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I'm watching Ken Burns' The Civil War, and he paints a picture of George McClellan as someone who was perfectly prepared to score significant victories against the Confederacy, but simply decided to do nothing, because he did not trust Lincoln's judgement. Burns seems to side against McClellan in this, but I wonder if this is a commonly-held opinion about McClellan or if there are some who support his judgement of Lincoln and his decision not to act.

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Welcome to the site. An upvote to get you started. –  Tom Au Jan 21 '12 at 0:48
    
If you want to read up on this, Shelby Foote's The Civil War: A Narrative -- Fort Sumter to Perryville goes into the Lincoln-McClellan relationship in considerable detail and contains answers to your question (which I can't recall in detail right now). –  Drux Jan 16 '13 at 7:37
    
Make a mistake and everybody gets killed. He was probably a lot smarter than some of the other Union generals. –  Tyler Durden May 5 at 20:39
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3 Answers 3

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George McClellan was a "whiz kid" promoted to commander of the Army of the Potomac at the young age of 34. He was superbly trained (at West Point) and trained his men well, but lacked the confidence for serious fighting that comes with experience.

http://legacy.bishopireton.org/faculty/jaspere/McClellan.htm

He himself admitted, “It would have been better for me personally had my promotion been delayed a year of more. Perhaps it was a case of too much – too soon obtained at too little cost.” (Leckie, 410)

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He also had a good deal of strategic ability. His first campaign had a shot at taking Richmond, if executed decisively. –  David Thornley Jan 22 '12 at 17:56
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The question has puzzled historians ever since. It's hard to look anywhere other than McClellan's makeup, which has led to much psychoanalysis of McClellan.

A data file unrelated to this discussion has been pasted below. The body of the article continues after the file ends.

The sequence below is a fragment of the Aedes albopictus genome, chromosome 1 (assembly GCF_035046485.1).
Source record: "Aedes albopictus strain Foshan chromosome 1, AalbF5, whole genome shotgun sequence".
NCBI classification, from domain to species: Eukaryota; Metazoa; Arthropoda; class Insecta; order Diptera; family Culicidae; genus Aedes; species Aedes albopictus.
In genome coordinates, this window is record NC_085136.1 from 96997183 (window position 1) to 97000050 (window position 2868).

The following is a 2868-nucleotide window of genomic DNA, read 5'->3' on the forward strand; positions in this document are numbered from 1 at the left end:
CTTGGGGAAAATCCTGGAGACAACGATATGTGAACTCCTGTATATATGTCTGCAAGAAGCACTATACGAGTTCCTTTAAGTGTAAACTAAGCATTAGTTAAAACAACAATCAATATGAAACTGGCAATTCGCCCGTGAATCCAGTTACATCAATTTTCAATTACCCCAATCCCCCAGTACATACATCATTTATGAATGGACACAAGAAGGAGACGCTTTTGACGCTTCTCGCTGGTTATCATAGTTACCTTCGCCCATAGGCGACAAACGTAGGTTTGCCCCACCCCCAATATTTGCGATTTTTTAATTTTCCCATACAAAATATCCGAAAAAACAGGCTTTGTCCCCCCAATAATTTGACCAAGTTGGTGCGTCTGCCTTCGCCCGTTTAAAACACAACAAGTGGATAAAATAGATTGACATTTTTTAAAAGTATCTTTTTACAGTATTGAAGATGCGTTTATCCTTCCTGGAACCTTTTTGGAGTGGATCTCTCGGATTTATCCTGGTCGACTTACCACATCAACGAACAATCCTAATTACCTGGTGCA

He had immense administrative ability. It's not too much to say that he saved the Union, with his formation of the Army of the Potomac after Bull Run. His Peninsula Campaign came within 4 miles of Richmond.

But it's also true that McClellan was strangely timid when it came time to force the issue. He wasted countless opportunities, seemingly stalled by insubstantial obstacles. He seemed to lack initiative. Plus Lee got completely into his head. It's difficult to imagine Grant stopping for a month at Yorktown, as McClellan did, rather than sweeping over it in his first couple of hours.

Ultimately no one knows. McClellan remains a complicated figure.

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One issue was his knowledge of the Confederate Army. Almost all of the good cavalry went with the South, and without scouts he was reduced to relying on Pinkerton for intelligence estimates. I doubt they were actually paid a fixed rate per Confederate soldier reported, but the result would have been about the same.

So, McClellan was advancing, relatively blind, against forces that were reported to be considerably larger than his own. More resolute generals than McClellan have had problems in those circumstances.

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What surprised me the most was the anecdote about him having been delivered some of Lee's plans accidentally left behind on a piece of paper. Burns basically says that McClellan could have one the war with that information, but chose to do nothing. –  clem Jan 22 '12 at 21:01
    
@clem: That was what led to the battle of Antietam. By fighting that battle, McClellan did more than "nothing," just not enough. –  Tom Au Feb 2 '13 at 21:37
    
I read a recent work about Spying in the Civil war and he writer found that yes, Pinkerton's reports were bad, but Little Mac actually inflated these even further. –  Oldcat May 6 at 0:04
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